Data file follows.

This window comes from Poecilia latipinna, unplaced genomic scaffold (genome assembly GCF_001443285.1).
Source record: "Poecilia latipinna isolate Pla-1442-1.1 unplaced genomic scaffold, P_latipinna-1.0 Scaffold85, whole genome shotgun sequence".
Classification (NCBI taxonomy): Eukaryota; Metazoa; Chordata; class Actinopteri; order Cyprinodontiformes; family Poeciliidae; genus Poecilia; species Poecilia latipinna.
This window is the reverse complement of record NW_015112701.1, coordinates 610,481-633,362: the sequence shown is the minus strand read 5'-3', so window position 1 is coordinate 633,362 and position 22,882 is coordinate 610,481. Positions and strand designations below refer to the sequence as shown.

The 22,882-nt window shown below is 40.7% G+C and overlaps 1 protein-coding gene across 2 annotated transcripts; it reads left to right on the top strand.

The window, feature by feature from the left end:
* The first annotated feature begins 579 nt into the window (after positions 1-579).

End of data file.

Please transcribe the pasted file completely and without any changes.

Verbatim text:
This window comes from Poecilia latipinna, unplaced genomic scaffold (genome assembly GCF_001443285.1).
Source record: "Poecilia latipinna isolate Pla-1442-1.1 unplaced genomic scaffold, P_latipinna-1.0 Scaffold85, whole genome shotgun sequence".
Classification (NCBI taxonomy): Eukaryota; Metazoa; Chordata; class Actinopteri; order Cyprinodontiformes; family Poeciliidae; genus Poecilia; species Poecilia latipinna.
This window is the reverse complement of record NW_015112701.1, coordinates 610,481-633,362: the sequence shown is the minus strand read 5'-3', so window position 1 is coordinate 633,362 and position 22,882 is coordinate 610,481. Positions and strand designations below refer to the sequence as shown.

The 22,882-nt window shown below is 40.7% G+C and overlaps 1 protein-coding gene across 2 annotated transcripts; it reads left to right on the top strand.

The window, feature by feature from the left end:
* The first annotated feature begins 579 nt into the window (after positions 1-579).